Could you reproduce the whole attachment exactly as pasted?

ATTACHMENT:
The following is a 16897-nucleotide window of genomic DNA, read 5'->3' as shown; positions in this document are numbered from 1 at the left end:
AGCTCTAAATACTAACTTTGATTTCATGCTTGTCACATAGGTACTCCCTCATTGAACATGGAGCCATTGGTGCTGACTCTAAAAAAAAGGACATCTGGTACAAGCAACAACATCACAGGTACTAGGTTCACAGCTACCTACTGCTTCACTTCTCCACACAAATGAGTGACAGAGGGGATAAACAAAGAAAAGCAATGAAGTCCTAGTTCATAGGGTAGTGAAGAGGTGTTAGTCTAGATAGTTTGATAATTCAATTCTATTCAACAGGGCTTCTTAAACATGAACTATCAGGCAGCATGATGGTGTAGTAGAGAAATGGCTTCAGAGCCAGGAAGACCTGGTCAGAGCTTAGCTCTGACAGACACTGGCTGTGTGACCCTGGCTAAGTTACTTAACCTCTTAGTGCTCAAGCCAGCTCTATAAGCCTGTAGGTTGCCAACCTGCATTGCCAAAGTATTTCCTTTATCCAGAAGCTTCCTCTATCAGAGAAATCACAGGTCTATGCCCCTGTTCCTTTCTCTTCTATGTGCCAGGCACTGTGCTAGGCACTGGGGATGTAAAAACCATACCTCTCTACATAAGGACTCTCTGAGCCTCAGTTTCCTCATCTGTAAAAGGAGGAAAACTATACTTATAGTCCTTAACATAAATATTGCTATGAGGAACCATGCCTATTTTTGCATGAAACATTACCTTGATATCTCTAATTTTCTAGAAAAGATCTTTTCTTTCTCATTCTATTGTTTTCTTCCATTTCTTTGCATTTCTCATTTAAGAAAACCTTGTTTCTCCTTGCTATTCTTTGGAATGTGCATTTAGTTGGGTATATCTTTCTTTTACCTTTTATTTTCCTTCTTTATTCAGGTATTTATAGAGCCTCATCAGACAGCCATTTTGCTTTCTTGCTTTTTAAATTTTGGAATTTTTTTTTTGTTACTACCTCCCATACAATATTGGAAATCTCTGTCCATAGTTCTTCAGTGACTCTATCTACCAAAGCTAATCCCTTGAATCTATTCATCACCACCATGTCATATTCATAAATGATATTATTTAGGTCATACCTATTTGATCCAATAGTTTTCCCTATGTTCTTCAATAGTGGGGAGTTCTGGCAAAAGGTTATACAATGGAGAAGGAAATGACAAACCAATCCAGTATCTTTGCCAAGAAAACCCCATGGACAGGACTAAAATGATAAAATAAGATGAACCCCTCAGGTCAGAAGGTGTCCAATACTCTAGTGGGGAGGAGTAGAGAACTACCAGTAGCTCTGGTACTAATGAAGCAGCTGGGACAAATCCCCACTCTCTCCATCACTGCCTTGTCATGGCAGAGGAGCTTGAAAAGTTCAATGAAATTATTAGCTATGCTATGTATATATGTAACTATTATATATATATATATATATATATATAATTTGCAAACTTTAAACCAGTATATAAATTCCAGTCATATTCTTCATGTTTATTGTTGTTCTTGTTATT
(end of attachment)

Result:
The following is a 16897-nucleotide window of genomic DNA, read 5'->3' as shown; positions in this document are numbered from 1 at the left end:
AGCTCTAAATACTAACTTTGATTTCATGCTTGTCACATAGGTACTCCCTCATTGAACATGGAGCCATTGGTGCTGACTCTAAAAAAAAGGACATCTGGTACAAGCAACAACATCACAGGTACTAGGTTCACAGCTACCTACTGCTTCACTTCTCCACACAAATGAGTGACAGAGGGGATAAACAAAGAAAAGCAATGAAGTCCTAGTTCATAGGGTAGTGAAGAGGTGTTAGTCTAGATAGTTTGATAATTCAATTCTATTCAACAGGGCTTCTTAAACATGAACTATCAGGCAGCATGATGGTGTAGTAGAGAAATGGCTTCAGAGCCAGGAAGACCTGGTCAGAGCTTAGCTCTGACAGACACTGGCTGTGTGACCCTGGCTAAGTTACTTAACCTCTTAGTGCTCAAGCCAGCTCTATAAGCCTGTAGGTTGCCAACCTGCATTGCCAAAGTATTTCCTTTATCCAGAAGCTTCCTCTATCAGAGAAATCACAGGTCTATGCCCCTGTTCCTTTCTCTTCTATGTGCCAGGCACTGTGCTAGGCACTGGGGATGTAAAAACCATACCTCTCTACATAAGGACTCTCTGAGCCTCAGTTTCCTCATCTGTAAAAGGAGGAAAACTATACTTATAGTCCTTAACATAAATATTGCTATGAGGAACCATGCCTATTTTTGCATGAAACATTACCTTGATATCTCTAATTTTCTAGAAAAGATCTTTTCTTTCTCATTCTATTGTTTTCTTCCATTTCTTTGCATTTCTCATTTAAGAAAACCTTGTTTCTCCTTGCTATTCTTTGGAATGTGCATTTAGTTGGGTATATCTTTCTTTTACCTTTTATTTTCCTTCTTTATTCAGGTATTTATAGAGCCTCATCAGACAGCCATTTTGCTTTCTTGCTTTTTAAATTTTGGAATTTTTTTTTTGTTACTACCTCCCATACAATATTGGAAATCTCTGTCCATAGTTCTTCAGTGACTCTATCTACCAAAGCTAATCCCTTGAATCTATTCATCACCACCATGTCATATTCATAAATGATATTATTTAGGTCATACCTATTTGATCCAATAGTTTTCCCTATGTTCTTCAATAGTGGGGAGTTCTGGCAAAAGGTTATACAATGGAGAAGGAAATGACAAACCAATCCAGTATCTTTGCCAAGAAAACCCCATGGACAGGACTAAAATGATAAAATAAGATGAACCCCTCAGGTCAGAAGGTGTCCAATACTCTAGTGGGGAGGAGTAGAGAACTACCAGTAGCTCTGGTACTAATGAAGCAGCTGGGACAAATCCCCACTCTCTCCATCACTGCCTTGTCATGGCAGAGGAGCTTGAAAAGTTCAATGAAATTATTAGCTATGCTATGTATATATGTAACTATTATATATATATATATATATATATATAATTTGCAAACTTTAAACCAGTATATAAATTCCAGTCATATTCTTCATGTTTATTGTTGTTCTTGTTATT